Figure 2 - Sigfox coverage

Sigfox offers a low-cost, low-energy consumption means of transporting data, across a long range and the underlying infrastructure for the network coverage is covered by Sigfox, thereby insuring its uptime and availability. Sigfox also offers localization, through triangulation and WiFi, which is not an accurate location method (1-10 km, 80 % of the time). On the flipside, Sigfox limits devices to 140 messages a day, the specifications are not open source and sending messages requires a cost.        

 

NB-IoT (Narrow Band)

 

NB-IoT is a radio technology, which was standardized by the 3rd Generation Partnership Project (3GPP) in June 2016. NB-IoT technology inherits the core functionalities from LTE, and its design allows it to coexist well with GSM and LTE systems. With a software upgrade, the basic network elements of a network providers existing LTE network can support NB-IoT.

The NB-IoT standard was developed to improve indoor coverage, support a large number of devices with low throughput, ensure low delay sensitivity, low device costs, low power consumption and a optimized network architecture.

NB-IoT is still in a rather embryonic state, however it is expected that we will see a worldwide coverage in the coming years, with network providers rapidly expanding. Below is a map of the current 4G/LTE coverage, where a software upgrade can allow for NB-IoT networks:

Figure 3 - 4G/LTE Coverage map

 

 

 

NB-IoT offers wide-area coverage, the ability to quickly upgrade existing networks, low power consumption with battery lives of up to 10 years, low-cost terminals, highly reliable transmissions, however since NB-IoT goes through a base station owned by a carrier, it is a paid service.

GSM (Global Systems for Mobile Communications)

Global System for Mobile Communications (GSM) is a standard that was developed by the European Telecommunications Standard Institute, with the goal of describind the second generation of digital cellular networks that can be used by mobiles devices to connect to the internet. GSM was first deployed in Finland in 1991 and has since become a global standard with over 90 % of the total market. GSM is used by more than 6 billion people and is present in more than 219 countries across the world.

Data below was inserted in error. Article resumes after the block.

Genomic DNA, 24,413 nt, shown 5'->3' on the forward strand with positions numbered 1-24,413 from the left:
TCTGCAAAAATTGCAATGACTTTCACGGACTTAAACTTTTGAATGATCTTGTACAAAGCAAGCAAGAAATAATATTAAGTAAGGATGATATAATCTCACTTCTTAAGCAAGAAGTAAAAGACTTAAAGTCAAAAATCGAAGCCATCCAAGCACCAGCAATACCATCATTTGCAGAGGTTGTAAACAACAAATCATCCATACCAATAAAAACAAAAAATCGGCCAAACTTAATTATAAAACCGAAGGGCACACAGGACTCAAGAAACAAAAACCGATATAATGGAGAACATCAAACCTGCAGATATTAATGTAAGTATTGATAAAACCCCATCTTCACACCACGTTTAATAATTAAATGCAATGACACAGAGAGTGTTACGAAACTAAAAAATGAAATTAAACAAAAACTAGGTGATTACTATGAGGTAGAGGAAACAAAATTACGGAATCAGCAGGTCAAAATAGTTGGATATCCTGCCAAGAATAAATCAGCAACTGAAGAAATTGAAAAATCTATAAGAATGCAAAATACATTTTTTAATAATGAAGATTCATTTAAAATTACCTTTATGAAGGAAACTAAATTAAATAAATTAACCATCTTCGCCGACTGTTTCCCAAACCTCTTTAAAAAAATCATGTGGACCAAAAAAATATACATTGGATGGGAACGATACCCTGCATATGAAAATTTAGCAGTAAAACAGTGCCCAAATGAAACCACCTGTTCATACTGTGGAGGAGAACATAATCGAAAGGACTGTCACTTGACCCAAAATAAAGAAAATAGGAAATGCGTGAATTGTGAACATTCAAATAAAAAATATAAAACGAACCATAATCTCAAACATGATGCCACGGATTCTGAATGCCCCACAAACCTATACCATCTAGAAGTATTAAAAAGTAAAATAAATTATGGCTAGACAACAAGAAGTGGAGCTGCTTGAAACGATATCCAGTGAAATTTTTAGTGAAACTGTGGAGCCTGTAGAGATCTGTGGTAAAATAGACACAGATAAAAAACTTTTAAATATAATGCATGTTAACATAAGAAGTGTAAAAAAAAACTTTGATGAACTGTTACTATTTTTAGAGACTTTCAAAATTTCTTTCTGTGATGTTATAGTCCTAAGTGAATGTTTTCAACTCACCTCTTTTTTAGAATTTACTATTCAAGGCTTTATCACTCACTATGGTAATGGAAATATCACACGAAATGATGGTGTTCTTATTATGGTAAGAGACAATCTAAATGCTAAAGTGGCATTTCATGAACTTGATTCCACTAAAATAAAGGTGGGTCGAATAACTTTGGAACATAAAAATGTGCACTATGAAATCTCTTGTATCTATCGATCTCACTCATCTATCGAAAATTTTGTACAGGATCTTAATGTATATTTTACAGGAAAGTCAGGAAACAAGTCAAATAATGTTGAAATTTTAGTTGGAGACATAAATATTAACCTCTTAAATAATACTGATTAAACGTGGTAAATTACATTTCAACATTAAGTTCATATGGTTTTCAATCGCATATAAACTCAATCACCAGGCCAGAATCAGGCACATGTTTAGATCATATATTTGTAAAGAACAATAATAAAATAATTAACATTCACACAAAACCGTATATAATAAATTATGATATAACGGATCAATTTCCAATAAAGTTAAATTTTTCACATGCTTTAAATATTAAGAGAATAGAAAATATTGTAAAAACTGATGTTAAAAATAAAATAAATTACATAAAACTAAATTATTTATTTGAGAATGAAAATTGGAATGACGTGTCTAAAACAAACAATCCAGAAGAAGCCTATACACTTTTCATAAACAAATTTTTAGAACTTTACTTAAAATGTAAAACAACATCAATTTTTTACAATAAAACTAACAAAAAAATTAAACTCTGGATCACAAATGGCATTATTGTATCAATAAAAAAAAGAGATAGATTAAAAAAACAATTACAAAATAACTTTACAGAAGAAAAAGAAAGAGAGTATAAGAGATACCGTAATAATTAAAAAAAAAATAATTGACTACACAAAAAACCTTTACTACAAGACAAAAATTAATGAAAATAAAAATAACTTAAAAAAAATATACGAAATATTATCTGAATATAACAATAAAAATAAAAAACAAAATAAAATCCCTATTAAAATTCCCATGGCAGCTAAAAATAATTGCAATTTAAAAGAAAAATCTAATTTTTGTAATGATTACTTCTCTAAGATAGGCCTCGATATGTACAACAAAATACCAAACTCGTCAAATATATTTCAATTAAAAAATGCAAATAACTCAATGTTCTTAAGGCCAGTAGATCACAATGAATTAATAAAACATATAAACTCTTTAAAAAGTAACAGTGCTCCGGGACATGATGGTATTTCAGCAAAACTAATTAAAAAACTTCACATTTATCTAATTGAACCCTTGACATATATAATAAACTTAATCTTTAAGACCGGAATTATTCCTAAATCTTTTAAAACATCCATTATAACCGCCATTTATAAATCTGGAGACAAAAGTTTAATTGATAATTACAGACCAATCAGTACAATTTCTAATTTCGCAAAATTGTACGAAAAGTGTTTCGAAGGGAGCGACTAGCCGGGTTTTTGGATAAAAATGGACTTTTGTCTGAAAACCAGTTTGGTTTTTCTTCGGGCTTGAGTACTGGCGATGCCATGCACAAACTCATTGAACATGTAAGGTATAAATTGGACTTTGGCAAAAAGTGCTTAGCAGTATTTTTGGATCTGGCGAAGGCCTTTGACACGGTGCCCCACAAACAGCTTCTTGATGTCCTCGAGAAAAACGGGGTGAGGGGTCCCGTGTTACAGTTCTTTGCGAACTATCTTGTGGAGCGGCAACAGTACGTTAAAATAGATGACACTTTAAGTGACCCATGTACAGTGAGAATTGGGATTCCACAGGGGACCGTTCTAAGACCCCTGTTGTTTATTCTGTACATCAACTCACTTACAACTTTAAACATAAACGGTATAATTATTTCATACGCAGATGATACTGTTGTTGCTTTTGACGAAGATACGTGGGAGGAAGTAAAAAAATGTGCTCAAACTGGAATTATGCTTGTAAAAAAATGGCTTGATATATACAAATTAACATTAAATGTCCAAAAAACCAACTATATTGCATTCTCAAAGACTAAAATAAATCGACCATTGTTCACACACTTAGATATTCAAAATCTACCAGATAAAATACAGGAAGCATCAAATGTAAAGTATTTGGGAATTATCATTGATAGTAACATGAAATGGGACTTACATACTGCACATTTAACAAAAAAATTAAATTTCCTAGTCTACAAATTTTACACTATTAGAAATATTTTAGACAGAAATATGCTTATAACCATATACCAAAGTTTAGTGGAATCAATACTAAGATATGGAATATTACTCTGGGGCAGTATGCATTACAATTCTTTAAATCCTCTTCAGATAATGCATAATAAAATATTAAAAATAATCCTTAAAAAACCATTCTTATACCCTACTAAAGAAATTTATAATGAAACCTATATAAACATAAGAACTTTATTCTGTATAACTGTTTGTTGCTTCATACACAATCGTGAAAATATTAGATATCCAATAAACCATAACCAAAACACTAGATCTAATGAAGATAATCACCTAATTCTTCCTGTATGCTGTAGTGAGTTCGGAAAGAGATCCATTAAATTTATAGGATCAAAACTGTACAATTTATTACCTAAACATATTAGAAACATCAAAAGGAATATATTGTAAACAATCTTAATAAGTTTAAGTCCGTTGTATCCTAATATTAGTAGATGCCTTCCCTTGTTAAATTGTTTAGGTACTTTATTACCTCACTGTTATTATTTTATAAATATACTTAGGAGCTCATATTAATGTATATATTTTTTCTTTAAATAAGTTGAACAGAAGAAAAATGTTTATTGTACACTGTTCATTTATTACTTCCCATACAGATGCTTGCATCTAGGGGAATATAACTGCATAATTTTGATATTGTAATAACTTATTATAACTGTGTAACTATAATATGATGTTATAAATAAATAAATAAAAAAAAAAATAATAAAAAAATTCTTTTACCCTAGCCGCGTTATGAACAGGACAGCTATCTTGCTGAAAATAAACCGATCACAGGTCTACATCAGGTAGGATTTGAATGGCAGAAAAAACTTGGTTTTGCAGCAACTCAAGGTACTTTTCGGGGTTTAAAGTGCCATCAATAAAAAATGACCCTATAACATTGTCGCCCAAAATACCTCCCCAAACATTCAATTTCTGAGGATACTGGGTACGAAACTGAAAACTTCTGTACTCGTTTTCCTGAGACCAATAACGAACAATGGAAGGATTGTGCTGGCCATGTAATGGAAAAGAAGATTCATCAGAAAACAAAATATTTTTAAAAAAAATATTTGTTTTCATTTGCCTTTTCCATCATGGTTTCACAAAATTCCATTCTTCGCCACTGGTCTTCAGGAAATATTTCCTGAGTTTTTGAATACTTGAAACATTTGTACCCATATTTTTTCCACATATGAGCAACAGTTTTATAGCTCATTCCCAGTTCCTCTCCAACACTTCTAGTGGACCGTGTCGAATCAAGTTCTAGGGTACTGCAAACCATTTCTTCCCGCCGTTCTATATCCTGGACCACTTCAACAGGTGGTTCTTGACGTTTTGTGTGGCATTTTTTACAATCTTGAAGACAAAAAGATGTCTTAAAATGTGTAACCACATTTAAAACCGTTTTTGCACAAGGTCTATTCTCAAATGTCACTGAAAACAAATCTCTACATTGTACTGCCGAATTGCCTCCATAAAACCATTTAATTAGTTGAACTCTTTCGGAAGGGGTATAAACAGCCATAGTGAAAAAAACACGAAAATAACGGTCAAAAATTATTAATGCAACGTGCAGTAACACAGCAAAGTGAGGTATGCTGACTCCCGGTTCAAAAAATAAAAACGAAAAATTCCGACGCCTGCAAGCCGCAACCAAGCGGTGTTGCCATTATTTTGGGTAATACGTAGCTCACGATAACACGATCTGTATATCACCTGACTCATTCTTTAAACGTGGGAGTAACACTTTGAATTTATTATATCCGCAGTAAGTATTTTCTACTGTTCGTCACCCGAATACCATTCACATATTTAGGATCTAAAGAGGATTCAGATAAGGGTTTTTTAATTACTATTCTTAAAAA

GSM offers the largest worldwide coverage:

A close up of a map

Description generated with high confidence

Figure 4 - GSM World Coverage Map 

 

GSM connectivity through GPRS, 2G, 3G or 4G currently offers the best world-wide coverage and a wide range of hardware than can be used to connect to the networks. Furthermore, GSM provides a stable and well-tested network. On the flipside, most 2/3/4G devices cannot compete on the power consumption with LPWAN modems and the additional cost of a subscription and having a SIM-card are not desirable.

Comparison:

Below is a table comparing the discussed networks:

Choosing the right network

Choosing the correct network depends on the specifications of the project and the location.

LoRaWAN offers a significantly cheaper network on a monthly basis with the lowest power consumption, however the initial investment required to set up the gateways might not be desirable.

Sigfox also offers a low power consumption, a wide range of connectivity, however it is required that you pay a subscription fee for the network. Furthermore, the coverage is limited, therefore Sigfox might not always be an option.

NB-IoT offers a very stable infrastructure and network with the best range and connectivity, especially for deep indoor use, which could be relevant for underground containers to reach a stable signal. NB-IoT is however like Sigfox a subscription, where you must pay a monthly subscription to the provider.

  • Waste
  • WasteHero
  • Future
  • IoT
  • Technology